In my lifetime, the world has changed faster than at any other time in history. Technology has enhanced and enriched our lives. Information travels more quickly than we ever could have imagined. So much good has come with the rapid advancements of the past forty years.
As human beings, we’ve learned so much about ourselves and about our world. And the most important thing we’ve learned is how much human activity can effect our environment.
I’ve read Time magazine almost my whole life. I seen hundreds of covers over the years, but the ones that always get my attention are those that feature the state of Planet Earth.
If Time is any indication, the healthfulness of our planet is in jeopardy. Cover stories over the past four decades have featured everything from the depleted ozone layer to vanishing wildlife species to the effects of global warming.
I have to admit, when I see a cover that disturbs me (like a recent one about the world’s bees vanishing), I’m tempted to bury my head in the sand and to hope that the next week’s issue will have something more entertaining on the cover (like, say, a debate on whether or not college athletes should be paid). But the truth is, the drumbeat of environmental concerns has become so deafening that it’s impossible to ignore.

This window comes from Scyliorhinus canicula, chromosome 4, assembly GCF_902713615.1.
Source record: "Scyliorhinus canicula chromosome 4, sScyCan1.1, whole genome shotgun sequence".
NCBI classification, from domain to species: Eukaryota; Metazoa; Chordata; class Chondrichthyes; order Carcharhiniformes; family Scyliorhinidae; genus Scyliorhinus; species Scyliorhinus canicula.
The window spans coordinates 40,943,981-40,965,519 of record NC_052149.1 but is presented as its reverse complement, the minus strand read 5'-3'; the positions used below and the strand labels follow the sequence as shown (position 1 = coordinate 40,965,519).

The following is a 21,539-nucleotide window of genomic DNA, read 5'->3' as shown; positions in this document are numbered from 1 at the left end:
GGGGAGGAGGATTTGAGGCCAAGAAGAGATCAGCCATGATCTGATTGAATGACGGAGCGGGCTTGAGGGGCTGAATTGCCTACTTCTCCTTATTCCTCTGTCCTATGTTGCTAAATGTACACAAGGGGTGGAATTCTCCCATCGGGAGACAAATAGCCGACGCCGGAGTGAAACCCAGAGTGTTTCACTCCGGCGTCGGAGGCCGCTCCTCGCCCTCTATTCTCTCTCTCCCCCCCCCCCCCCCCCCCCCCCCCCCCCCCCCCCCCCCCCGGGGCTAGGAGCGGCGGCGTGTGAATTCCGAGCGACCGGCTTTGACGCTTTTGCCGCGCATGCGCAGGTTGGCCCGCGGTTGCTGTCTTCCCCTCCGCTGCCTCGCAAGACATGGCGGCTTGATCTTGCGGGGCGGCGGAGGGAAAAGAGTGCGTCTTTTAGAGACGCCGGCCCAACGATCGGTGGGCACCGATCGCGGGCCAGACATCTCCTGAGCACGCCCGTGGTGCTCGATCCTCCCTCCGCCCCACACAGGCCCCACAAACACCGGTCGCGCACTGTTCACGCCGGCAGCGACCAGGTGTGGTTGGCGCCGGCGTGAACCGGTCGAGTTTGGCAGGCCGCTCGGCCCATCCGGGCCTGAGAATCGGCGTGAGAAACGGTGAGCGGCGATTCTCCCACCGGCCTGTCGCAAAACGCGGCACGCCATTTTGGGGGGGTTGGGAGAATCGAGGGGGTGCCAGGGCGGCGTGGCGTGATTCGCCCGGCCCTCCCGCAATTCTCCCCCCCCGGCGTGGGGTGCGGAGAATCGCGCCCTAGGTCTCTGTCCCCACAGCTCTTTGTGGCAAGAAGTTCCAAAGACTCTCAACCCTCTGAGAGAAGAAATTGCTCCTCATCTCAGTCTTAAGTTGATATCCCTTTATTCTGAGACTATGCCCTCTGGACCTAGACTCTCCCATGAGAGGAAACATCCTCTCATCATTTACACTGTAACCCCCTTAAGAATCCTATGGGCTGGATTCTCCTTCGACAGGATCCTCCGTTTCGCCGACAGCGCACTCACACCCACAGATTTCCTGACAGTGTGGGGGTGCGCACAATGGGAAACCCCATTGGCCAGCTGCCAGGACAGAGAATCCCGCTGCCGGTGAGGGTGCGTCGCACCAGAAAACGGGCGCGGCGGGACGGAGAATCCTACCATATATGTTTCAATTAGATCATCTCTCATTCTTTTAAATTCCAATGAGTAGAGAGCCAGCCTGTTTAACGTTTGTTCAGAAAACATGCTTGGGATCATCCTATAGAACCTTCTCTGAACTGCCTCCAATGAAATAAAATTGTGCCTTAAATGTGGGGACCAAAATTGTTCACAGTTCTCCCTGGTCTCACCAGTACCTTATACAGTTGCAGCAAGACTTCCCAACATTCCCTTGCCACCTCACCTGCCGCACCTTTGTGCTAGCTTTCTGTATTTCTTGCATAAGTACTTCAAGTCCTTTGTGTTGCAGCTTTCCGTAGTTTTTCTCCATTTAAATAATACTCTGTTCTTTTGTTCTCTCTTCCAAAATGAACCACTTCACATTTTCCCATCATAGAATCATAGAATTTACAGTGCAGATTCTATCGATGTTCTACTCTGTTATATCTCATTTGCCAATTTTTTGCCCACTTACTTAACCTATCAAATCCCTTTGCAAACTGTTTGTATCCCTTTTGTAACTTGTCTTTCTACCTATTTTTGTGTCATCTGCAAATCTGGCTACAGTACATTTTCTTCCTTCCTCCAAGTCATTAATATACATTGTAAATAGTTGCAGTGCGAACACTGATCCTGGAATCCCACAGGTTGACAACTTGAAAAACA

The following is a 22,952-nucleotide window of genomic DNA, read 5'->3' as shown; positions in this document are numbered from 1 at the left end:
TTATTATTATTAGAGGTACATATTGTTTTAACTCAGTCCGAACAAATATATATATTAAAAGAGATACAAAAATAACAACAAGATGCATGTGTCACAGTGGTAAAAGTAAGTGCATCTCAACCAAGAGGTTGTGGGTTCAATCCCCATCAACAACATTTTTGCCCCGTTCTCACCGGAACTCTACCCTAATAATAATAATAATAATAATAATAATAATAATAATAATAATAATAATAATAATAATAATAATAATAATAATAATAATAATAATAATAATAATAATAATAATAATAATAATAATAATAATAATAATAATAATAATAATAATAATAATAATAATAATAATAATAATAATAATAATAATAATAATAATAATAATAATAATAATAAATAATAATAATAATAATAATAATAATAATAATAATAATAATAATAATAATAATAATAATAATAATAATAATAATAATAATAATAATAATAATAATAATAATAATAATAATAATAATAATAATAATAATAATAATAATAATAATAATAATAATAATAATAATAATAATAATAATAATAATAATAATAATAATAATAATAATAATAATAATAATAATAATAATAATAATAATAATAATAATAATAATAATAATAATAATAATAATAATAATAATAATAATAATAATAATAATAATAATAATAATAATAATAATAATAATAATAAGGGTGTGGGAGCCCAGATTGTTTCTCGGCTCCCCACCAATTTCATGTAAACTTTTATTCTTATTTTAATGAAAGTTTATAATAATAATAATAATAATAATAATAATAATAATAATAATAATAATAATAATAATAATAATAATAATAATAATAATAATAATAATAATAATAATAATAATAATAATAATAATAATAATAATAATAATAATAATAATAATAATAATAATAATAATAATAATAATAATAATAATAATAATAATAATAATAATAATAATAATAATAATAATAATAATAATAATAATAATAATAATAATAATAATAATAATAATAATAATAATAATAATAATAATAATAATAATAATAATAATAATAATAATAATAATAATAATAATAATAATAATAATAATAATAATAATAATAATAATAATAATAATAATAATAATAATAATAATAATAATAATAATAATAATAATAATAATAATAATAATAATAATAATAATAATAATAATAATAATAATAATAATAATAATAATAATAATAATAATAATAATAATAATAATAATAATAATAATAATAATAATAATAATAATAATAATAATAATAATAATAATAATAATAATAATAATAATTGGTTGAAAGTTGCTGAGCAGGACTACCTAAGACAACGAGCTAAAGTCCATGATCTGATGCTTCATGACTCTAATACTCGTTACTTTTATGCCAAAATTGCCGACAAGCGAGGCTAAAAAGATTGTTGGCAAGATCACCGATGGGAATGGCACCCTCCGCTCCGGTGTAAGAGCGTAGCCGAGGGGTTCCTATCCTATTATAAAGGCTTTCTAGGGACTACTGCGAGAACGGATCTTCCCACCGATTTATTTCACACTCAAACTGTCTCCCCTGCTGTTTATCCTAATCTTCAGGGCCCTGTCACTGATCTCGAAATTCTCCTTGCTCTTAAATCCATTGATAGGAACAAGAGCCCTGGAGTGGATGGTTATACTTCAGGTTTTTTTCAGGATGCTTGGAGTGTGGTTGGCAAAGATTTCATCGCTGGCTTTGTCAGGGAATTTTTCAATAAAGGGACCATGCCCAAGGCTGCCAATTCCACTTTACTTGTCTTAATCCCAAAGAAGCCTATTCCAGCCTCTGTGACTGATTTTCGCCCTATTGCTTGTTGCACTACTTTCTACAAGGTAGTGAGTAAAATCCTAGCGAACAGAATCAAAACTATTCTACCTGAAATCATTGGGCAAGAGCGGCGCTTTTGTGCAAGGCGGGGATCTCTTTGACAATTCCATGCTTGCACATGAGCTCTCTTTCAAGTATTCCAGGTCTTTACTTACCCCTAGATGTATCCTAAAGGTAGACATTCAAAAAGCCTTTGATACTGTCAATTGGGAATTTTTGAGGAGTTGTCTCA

What’s undeniable is that the activities of human beings are wreaking havoc on the natural world. If we don’t take action to protect our environment, we’ll destroy it, and faster than we think.
There’s hope that we can turn things around. There’s a growing body of information on ways we can act to help ensure that the world’s natural wonders will survive and thrive.
My wife and I are taking this information to heart. We’re constructing a three-story building in the center of our town, and we’re doing it in an environmentally-conscience way. The building will have solar panels, a charging bay for electric cars, energy-efficient toilets and sinks, and use reclaimed wood throughout. We hope this building can be a model that might inspire others to create energy-efficient buildings and homes.
There’s a term for kids who are growing up with computers as a part of their lives from the beginning… “digital natives.” Let’s raise a generation of “environmental natives” who value the world’s precious treasures and acts to protect them.
Jeff Kinney is the author and cartoonist of the Diary of a Wimpy Kid books, international award winning and bestselling teen titles, which have spawned several popular movies. He was named one of the TIME 100 World’s Most Influential People by Time Magazine in 2009. Jeff is also a game designer and creator of the website Poptropica. Discover more about his books at www.wimpykid.com.